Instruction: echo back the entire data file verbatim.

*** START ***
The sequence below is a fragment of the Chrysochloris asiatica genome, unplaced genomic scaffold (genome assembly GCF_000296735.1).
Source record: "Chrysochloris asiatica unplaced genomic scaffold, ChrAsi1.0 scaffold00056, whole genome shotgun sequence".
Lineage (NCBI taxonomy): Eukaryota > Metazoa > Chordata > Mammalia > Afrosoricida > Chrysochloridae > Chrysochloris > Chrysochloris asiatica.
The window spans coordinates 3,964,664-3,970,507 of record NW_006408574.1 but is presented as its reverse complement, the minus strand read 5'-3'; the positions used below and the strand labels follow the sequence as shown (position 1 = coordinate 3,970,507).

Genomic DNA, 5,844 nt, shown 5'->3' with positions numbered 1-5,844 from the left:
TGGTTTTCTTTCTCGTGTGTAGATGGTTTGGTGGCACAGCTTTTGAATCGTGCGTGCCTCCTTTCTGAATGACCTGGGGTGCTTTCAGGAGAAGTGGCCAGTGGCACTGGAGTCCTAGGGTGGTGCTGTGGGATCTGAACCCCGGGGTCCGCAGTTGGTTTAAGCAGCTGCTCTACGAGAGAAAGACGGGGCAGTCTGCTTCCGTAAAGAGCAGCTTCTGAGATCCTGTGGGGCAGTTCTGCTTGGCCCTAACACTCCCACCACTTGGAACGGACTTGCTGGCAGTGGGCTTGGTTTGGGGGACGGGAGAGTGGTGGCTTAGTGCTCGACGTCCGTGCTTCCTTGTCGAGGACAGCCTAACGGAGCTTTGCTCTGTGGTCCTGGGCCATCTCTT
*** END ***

The sequence below is a fragment of the Chrysochloris asiatica genome, unplaced genomic scaffold (genome assembly GCF_000296735.1).
Source record: "Chrysochloris asiatica unplaced genomic scaffold, ChrAsi1.0 scaffold00056, whole genome shotgun sequence".
Lineage (NCBI taxonomy): Eukaryota > Metazoa > Chordata > Mammalia > Afrosoricida > Chrysochloridae > Chrysochloris > Chrysochloris asiatica.
The window spans coordinates 3,964,664-3,970,507 of record NW_006408574.1 but is presented as its reverse complement, the minus strand read 5'-3'; the positions used below and the strand labels follow the sequence as shown (position 1 = coordinate 3,970,507).

Genomic DNA, 5,844 nt, shown 5'->3' with positions numbered 1-5,844 from the left:
TGGTTTTCTTTCTCGTGTGTAGATGGTTTGGTGGCACAGCTTTTGAATCGTGCGTGCCTCCTTTCTGAATGACCTGGGGTGCTTTCAGGAGAAGTGGCCAGTGGCACTGGAGTCCTAGGGTGGTGCTGTGGGATCTGAACCCCGGGGTCCGCAGTTGGTTTAAGCAGCTGCTCTACGAGAGAAAGACGGGGCAGTCTGCTTCCGTAAAGAGCAGCTTCTGAGATCCTGTGGGGCAGTTCTGCTTGGCCCTAACACTCCCACCACTTGGAACGGACTTGCTGGCAGTGGGCTTGGTTTGGGGGACGGGAGAGTGGTGGCTTAGTGCTCGACGTCCGTGCTTCCTTGTCGAGGACAGCCTAACGGAGCTTTGCTCTGTGGTCCTGGGCCATCTCTT